9. Privacy controls. This encompasses the administrative, technical, and physical safeguards employed within an agency to ensure compliance with applicable privacy requirements and manage privacy risks.
    10. Reviewing Official. The bureau BPCLO or a designated bureau (or DO) official who reviews and approves PCLTAs and PCLIAs. This person must be someone other than the official procuring the system or conducting the PCLTA or PCLIA.
    11. System developer. Personnel who design, develop, and integrate IT for the system owner. The system developers must consult with the relevant bureau BPCLO to address whether the implementation of the System Owner’s requirements presents any threats to privacy.
    12. System of Records Notice (SORN). The Privacy Act requires that each agency that maintains a system of records must publish a SORN in the Federal Register that identifies the purpose for which information about an individual is collected, from whom and what type of information is collected, how the information is shared with individuals and organizations outside/external to Treasury (routine uses), and what an individual must do if they want to access and/or correct any records Treasury maintains about them.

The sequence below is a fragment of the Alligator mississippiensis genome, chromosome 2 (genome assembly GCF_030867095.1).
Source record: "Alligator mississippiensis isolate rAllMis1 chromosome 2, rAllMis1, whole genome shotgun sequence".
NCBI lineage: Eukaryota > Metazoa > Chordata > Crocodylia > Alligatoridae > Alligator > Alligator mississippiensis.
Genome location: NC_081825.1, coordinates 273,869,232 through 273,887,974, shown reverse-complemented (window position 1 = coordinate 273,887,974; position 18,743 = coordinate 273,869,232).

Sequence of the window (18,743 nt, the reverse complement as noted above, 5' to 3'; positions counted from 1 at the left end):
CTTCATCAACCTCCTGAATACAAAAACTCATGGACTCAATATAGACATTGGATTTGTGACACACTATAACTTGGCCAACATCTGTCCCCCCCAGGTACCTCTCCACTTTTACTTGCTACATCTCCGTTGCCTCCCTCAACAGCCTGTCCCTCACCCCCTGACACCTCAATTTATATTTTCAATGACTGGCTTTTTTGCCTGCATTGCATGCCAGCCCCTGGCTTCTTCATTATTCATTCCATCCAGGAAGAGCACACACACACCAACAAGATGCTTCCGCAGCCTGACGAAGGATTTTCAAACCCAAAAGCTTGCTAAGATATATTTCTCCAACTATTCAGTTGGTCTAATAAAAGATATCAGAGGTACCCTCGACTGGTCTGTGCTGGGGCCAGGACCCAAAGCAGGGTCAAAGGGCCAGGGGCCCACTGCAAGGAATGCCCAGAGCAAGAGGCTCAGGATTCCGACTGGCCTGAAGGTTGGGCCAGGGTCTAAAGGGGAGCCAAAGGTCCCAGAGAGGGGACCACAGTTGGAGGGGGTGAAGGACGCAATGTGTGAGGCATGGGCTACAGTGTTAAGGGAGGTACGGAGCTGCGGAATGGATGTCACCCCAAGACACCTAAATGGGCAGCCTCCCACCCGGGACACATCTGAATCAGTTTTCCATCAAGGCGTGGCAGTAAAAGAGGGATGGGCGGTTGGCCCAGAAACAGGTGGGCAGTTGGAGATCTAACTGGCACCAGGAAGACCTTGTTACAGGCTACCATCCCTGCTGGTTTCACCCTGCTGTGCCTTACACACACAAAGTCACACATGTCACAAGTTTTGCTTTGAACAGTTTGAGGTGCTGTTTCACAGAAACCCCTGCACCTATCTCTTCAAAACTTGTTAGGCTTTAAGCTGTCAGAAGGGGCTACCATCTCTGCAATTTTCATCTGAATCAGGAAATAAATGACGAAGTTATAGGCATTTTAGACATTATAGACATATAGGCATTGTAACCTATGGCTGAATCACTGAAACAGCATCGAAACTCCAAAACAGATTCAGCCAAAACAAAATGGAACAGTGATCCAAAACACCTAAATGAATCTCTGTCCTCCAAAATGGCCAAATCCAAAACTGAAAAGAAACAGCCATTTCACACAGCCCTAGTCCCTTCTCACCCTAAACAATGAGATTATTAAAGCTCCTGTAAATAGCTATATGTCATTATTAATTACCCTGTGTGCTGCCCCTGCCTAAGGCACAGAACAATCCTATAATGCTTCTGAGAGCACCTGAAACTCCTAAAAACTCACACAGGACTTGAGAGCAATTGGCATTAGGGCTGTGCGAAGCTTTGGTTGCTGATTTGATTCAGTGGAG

13. System owner. The Treasury bureau, office, or program official responsible for the procurement, development, integration, modification, operation, maintenance, and disposal of a Treasury IT system. This person is typically the official in the program office who is responsible for the use of the system and who implements the legal information resources management requirements of the Department, such as per the guidance contained in Office of Management and Budget (OMB) Memorandum 03-22, dated September 26, 2003.
  4. POLICY. It is the policy of the Department of the Treasury to:
    1. conduct a PCLTA when required by this Directive or applicable bureau policy;